His fundraising campaign pushes Obama to the left.
For most of 2012, President Obama has been running in the Democratic primary. I know that seems odd, given that he’s essentially running unopposed — though don’t tell that to West Virginia Democrats, who cast nearly half of their votes for Keith Judd, an inmate currently serving time in a Texarkana, Texas, prison. Judd received 41 percent of the vote; in 1968, Eugene McCarthy received 42 percent of the vote in New Hampshire and forced incumbent Lyndon Johnson from the race.
But that’s not what I’m talking about. It’s important to remember that primaries serve other functions than just picking the nominee. Primaries force party bosses, activists, and strategists to test their messaging, update their databases, and, most especially, get the party’s fundraising apparatus going.
During the real Republican primary, all of that stuff was going on behind the curtain while everyone was busy watching the actual contest. The Republicans didn’t need to fake anything in order to switch on the party machinery. They had a primary season that made a wacky Mexican soap opera seem like Masterpiece Theatre by comparison. Republicans, for good and ill, were paying a lot of attention. And so was the press corps. There were enough GOP debates alone to program a new cable network.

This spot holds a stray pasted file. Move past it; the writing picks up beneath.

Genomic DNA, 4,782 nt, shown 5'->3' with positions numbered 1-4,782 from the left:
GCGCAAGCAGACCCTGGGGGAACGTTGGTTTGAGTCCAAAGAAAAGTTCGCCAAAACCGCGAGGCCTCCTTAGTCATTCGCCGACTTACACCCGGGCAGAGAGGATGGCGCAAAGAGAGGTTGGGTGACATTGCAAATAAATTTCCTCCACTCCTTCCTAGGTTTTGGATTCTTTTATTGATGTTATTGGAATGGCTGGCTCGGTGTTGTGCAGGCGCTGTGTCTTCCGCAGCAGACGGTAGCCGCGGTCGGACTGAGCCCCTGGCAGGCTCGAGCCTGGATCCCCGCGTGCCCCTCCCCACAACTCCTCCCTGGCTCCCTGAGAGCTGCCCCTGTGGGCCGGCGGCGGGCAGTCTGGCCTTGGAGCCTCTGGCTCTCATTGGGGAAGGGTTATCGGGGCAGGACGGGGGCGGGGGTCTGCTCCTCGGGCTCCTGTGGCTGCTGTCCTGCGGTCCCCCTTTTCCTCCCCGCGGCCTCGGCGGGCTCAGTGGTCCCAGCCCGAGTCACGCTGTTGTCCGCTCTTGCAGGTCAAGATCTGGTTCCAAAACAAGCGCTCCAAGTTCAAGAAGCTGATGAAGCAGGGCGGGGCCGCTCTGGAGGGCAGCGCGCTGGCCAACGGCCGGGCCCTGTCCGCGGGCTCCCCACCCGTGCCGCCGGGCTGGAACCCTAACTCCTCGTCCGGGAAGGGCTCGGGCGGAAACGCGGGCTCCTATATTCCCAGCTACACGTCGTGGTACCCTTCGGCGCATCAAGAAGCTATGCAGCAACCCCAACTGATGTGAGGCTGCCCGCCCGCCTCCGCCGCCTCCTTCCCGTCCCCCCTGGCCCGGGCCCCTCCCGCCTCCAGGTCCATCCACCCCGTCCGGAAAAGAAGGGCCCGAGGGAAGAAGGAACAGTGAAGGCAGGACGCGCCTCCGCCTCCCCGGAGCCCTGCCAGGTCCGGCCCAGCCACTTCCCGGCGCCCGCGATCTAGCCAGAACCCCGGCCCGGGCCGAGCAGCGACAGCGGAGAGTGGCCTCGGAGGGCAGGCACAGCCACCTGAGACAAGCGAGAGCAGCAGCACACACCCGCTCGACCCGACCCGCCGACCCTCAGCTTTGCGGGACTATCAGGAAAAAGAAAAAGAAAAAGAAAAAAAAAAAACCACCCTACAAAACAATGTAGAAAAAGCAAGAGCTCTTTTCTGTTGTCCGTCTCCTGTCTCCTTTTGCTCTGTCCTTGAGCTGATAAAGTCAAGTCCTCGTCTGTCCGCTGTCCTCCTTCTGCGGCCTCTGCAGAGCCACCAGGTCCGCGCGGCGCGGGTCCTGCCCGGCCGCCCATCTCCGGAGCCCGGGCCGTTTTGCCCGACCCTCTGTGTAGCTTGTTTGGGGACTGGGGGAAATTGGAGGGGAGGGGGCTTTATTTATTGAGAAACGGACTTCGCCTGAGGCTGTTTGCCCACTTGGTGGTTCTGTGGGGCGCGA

Meanwhile, Obama was politically sidelined. Sure, he got attention; presidents always do. But the rank and file wasn’t engaging in the contest enough.
Nearly everything we’ve seen from Obama in the last five months has been an attempt to re-create the institutional benefits of a primary season without having an actual opponent.